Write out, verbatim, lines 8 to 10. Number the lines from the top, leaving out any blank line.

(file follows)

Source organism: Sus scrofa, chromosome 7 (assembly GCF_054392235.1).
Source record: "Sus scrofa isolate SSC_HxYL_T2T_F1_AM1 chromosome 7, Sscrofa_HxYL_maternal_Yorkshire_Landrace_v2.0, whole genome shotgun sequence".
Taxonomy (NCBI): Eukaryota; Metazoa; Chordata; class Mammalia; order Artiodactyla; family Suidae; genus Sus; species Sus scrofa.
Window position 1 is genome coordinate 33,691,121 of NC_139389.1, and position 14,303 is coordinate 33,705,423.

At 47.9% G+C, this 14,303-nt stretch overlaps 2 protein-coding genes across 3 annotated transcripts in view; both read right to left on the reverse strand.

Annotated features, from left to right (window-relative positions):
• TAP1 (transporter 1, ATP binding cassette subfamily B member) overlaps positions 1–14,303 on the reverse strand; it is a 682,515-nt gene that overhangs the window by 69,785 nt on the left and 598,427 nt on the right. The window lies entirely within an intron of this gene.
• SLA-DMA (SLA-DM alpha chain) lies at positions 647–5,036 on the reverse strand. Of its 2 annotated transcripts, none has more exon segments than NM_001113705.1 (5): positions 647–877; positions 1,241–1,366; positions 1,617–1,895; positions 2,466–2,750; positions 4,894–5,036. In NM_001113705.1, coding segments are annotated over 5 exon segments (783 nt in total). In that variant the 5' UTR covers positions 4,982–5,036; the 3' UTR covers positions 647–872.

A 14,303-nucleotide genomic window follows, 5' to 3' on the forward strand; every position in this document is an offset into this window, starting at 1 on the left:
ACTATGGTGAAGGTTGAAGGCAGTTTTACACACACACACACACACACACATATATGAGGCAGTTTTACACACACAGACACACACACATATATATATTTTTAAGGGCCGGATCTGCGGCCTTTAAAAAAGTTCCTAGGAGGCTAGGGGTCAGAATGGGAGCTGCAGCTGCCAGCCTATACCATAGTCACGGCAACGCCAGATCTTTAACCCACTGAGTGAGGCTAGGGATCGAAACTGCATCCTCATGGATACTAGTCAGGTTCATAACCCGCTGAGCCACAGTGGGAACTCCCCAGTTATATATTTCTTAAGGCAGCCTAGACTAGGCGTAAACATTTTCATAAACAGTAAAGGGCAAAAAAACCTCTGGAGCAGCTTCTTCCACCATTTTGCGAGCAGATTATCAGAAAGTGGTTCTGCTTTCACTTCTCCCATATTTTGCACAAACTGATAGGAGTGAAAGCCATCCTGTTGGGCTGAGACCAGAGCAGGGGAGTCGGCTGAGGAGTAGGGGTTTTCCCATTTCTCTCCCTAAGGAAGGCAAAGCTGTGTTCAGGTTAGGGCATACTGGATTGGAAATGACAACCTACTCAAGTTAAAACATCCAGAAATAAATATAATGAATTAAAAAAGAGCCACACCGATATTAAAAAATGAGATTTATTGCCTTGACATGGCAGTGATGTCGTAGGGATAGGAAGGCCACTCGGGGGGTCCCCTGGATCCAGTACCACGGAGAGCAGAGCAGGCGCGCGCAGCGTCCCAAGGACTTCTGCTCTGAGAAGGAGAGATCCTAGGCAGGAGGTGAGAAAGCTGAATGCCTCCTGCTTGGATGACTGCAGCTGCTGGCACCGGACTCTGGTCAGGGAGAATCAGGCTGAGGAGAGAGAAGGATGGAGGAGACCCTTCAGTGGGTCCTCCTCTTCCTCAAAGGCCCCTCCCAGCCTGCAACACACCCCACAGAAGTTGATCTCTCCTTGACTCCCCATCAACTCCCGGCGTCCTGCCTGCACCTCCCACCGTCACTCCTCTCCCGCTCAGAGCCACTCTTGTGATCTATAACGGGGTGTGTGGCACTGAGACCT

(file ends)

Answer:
• SLA-DMA (SLA-DM alpha chain) lies at positions 647–5,036 on the reverse strand. Of its 2 annotated transcripts, none has more exon segments than NM_001113705.1 (5): positions 647–877; positions 1,241–1,366; positions 1,617–1,895; positions 2,466–2,750; positions 4,894–5,036. In NM_001113705.1, coding segments are annotated over 5 exon segments (783 nt in total). In that variant the 5' UTR covers positions 4,982–5,036; the 3' UTR covers positions 647–872.

A 14,303-nucleotide genomic window follows, 5' to 3' on the forward strand; every position in this document is an offset into this window, starting at 1 on the left:
ACTATGGTGAAGGTTGAAGGCAGTTTTACACACACACACACACACACACATATATGAGGCAGTTTTACACACACAGACACACACACATATATATATTTTTAAGGGCCGGATCTGCGGCCTTTAAAAAAGTTCCTAGGAGGCTAGGGGTCAGAATGGGAGCTGCAGCTGCCAGCCTATACCATAGTCACGGCAACGCCAGATCTTTAACCCACTGAGTGAGGCTAGGGATCGAAACTGCATCCTCATGGATACTAGTCAGGTTCATAACCCGCTGAGCCACAGTGGGAACTCCCCAGTTATATATTTCTTAAGGCAGCCTAGACTAGGCGTAAACATTTTCATAAACAGTAAAGGGCAAAAAAACCTCTGGAGCAGCTTCTTCCACCATTTTGCGAGCAGATTATCAGAAAGTGGTTCTGCTTTCACTTCTCCCATATTTTGCACAAACTGATAGGAGTGAAAGCCATCCTGTTGGGCTGAGACCAGAGCAGGGGAGTCGGCTGAGGAGTAGGGGTTTTCCCATTTCTCTCCCTAAGGAAGGCAAAGCTGTGTTCAGGTTAGGGCATACTGGATTGGAAATGACAACCTACTCAAGTTAAAACATCCAGAAATAAATATAATGAATTAAAAAAGAGCCACACCGATATTAAAAAATGAGATTTATTGCCTTGACATGGCAGTGATGTCGTAGGGATAGGAAGGCCACTCGGGGGGTCCCCTGGATCCAGTACCACGGAGAGCAGAGCAGGCGCGCGCAGCGTCCCAAGGACTTCTGCTCTGAGAAGGAGAGATCCTAGGCAGGAGGTGAGAAAGCTGAATGCCTCCTGCTTGGATGACTGCAGCTGCTGGCACCGGACTCTGGTCAGGGAGAATCAGGCTGAGGAGAGAGAAGGATGGAGGAGACCCTTCAGTGGGTCCTCCTCTTCCTCAAAGGCCCCTCCCAGCCTGCAACACACCCCACAGAAGTTGATCTCTCCTTGACTCCCCATCAACTCCCGGCGTCCTGCCTGCACCTCCCACCGTCACTCCTCTCCCGCTCAGAGCCACTCTTGTGATCTATAACGGGGTGTGTGGCACTGAGACCT